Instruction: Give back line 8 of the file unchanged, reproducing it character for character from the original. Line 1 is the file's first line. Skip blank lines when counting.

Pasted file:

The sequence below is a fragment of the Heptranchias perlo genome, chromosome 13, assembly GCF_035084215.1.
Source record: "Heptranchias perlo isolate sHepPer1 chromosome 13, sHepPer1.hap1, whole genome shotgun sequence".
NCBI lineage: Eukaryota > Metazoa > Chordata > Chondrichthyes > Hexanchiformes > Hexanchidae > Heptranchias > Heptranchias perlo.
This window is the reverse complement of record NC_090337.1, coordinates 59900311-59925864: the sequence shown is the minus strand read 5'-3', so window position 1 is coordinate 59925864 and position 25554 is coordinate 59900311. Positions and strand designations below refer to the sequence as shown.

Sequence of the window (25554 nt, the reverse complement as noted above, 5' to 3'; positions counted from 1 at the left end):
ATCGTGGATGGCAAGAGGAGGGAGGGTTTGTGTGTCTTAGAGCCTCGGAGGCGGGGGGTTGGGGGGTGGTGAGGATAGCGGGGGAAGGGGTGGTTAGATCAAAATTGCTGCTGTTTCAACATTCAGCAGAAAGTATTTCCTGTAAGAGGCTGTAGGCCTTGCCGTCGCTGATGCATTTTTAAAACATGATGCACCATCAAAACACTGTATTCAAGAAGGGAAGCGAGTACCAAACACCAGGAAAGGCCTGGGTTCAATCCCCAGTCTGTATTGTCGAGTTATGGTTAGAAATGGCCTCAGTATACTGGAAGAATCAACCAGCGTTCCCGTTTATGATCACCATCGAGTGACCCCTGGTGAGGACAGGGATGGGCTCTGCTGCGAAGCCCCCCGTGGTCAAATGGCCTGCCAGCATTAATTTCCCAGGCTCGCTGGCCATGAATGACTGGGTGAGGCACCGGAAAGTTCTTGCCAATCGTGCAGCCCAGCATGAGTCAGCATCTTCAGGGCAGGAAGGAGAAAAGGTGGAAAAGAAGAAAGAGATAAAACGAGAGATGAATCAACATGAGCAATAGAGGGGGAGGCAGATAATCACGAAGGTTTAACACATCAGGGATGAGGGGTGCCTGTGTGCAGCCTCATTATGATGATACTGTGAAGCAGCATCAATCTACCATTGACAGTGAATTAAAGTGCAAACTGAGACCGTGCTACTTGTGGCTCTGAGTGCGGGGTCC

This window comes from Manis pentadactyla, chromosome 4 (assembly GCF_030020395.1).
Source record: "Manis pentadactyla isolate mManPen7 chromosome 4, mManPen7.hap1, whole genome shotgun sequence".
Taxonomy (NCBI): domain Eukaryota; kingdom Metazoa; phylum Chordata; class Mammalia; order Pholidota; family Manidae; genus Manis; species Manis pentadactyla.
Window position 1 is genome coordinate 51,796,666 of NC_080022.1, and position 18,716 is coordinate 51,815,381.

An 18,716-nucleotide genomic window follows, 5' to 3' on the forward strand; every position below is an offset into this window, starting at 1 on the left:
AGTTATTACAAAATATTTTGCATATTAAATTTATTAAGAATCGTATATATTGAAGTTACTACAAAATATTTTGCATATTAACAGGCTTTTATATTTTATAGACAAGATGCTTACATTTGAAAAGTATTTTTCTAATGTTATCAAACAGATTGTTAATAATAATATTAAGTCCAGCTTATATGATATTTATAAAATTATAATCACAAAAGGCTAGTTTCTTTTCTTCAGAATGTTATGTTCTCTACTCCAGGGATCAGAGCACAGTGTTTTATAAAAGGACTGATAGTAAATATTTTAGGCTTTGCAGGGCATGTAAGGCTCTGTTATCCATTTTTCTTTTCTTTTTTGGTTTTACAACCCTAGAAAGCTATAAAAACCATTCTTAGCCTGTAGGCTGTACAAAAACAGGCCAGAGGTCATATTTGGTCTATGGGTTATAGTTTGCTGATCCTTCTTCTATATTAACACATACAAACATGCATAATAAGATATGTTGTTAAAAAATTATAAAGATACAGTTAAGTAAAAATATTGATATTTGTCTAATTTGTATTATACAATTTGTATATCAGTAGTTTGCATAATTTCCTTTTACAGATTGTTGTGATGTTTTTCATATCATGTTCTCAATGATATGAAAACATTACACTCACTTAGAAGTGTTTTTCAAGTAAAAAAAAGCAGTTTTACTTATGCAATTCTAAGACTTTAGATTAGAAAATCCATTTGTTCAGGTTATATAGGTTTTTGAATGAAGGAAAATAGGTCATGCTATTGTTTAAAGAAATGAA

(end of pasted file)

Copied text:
Source record: "Manis pentadactyla isolate mManPen7 chromosome 4, mManPen7.hap1, whole genome shotgun sequence".